Tickets are $5 in advance through czarkc.com.
Heart with Jason Bonham
Sunday at Starlight Theatre
The last time Robert Plant of Led Zeppelin appeared on the stage of Starlight Theatre was at a 2008 concert with bluegrass star Alison Krauss. Some of the magic produced that night may be rekindled Sunday. Heart, one of the most powerful bands of the classic rock era, was inspired in large part by Zeppelin. The band’s affectionate covers of Zeppelin material are just as exhilarating as Heart’s original hits like “Barracuda” and “Magic Man.” Jason Bonham, the son of Zeppelin drummer John Bonham, opens the show with his first-rate Led Zeppelin Experience.
Tickets range from $20 to $99 in advance through kcstarlight.com.
Kopecky Family Band
Tuesday at the Riot Room
Of Monsters and Men, the Lumineers and Edward Sharpe and the Magnetic Zeros aren’t the only neo-folk bands that have managed to catch lightning in a bottle. The whistle-based “Birds” and the wistful “Red Devil” are among the songs by the Nashville-based Kopecky Family Band that are just as riveting as the repertoire of their better-known contemporaries. The chamber pop ensemble’s constant touring has made it an exceptionally effective live act. Canada’s Said the While distills the vast scope of contemporary indie rock into a potent blend of nonstop hooks and bracing melodies. Ross Christopher, a St. Louis-based artist akin to Andrew Bird, opens the show.
Tickets are $10 in advance through theriotroom.com.
Asleep at the Wheel
Friday at Knuckleheads
Long before the concept of Americana was a glimmer in the eye of an enterprising music executive, Asleep at the Wheel was performing an exuberant blend of Western swing and honky tonk. The nine Grammy Awards accumulated during a 40-year recording career validate their reputation as the Kings of Texas Swing. Asleep at the Wheel also played an integral role in establishing Austin as a major music hub. Members have come and gone, but the towering bandleader, Ray Benson, continues to pay danceable homage to Bob Wills and the Texas Playboys. Bluesmen Doug Deming and Dennis Gruenling are along for the ride.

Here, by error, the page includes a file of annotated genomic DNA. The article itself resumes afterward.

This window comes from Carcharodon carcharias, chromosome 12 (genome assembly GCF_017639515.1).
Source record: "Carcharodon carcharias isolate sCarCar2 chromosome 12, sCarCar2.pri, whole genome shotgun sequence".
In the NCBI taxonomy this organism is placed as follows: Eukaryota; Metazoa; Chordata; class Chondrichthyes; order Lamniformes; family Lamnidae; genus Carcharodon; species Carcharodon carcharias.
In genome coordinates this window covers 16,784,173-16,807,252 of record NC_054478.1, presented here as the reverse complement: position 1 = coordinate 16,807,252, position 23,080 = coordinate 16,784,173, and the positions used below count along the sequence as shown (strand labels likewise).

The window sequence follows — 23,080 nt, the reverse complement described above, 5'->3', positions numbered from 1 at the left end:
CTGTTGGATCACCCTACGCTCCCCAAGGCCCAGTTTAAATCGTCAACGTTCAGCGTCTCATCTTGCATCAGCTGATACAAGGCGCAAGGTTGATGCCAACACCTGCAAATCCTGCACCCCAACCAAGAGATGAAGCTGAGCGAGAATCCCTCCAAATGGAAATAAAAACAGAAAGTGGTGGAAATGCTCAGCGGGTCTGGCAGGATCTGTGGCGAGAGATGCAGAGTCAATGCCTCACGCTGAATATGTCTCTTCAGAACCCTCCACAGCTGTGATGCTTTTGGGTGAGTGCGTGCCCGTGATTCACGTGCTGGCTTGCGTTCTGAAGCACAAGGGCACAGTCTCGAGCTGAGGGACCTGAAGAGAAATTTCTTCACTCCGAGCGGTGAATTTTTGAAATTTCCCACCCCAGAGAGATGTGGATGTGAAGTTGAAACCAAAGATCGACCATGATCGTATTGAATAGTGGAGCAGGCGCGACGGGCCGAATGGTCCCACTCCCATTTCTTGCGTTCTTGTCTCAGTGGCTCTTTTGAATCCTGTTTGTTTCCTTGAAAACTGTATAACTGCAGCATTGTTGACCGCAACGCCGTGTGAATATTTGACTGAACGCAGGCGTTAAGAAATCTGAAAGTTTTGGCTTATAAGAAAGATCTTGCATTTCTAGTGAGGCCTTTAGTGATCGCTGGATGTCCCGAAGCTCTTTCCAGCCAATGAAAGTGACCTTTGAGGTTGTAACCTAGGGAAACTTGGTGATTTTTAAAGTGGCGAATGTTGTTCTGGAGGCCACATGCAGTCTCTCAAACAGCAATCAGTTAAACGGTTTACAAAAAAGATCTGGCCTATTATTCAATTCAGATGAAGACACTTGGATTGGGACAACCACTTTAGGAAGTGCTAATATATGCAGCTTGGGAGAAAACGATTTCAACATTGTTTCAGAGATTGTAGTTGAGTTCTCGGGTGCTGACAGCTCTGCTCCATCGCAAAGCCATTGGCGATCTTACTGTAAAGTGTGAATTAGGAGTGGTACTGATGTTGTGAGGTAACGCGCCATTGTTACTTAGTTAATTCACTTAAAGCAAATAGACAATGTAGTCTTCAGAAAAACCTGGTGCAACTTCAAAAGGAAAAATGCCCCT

Tickets are $28.50 in advance through knuckleheads.com.
Saturday (August 17) at Starlight Theatre
The 2013 version of the annual Yallapalooza concert pits one of the most mirthful figures in contemporary country music with one of the darkest practitioners of the form. Headliner Tate Stevens took the top prize in the televised vocal competition “The Voice” last December. The Belton resident’s sunny disposition of the Belton resident undoubtedly played a role in his victory. Stevens’ debut album is loaded with optimistic songs about domestic bliss. Aaron Lewis, on the other hand, is a renowned sourpuss. The curmudgeonly vocalist of the grunge band Staind is also a surprisingly effective country vocalist. A wholesome family band, the Henningsens, opens the show.
Tickets are $10.40 to $59.50 in advance through kcstarlight.com.
Peter Frampton’s Guitar Circus
Sundayat the Kauffman Center for the Performing Arts
Years before “Frampton Comes Alive!” made him a dreamy teen idol in 1976, Peter Frampton was admired for his guitar mastery as a member of British rock bands including Humble Pie. Subsequent solo hits like “Baby, I Love Your Way” represent a only portion of Frampton’s musical interests. His current Guitar Circus tour allows him to return to his roots as a guitar slinger. He’ll test his mettle against two of the world’s greatest guitarists — blues giant B.B. King and slide guitar master Sonny Landreth — Sunday at the Kauffman Center for the Performing Arts.
Tickets range from $59 to $139 in advance through kauffmancenter.org.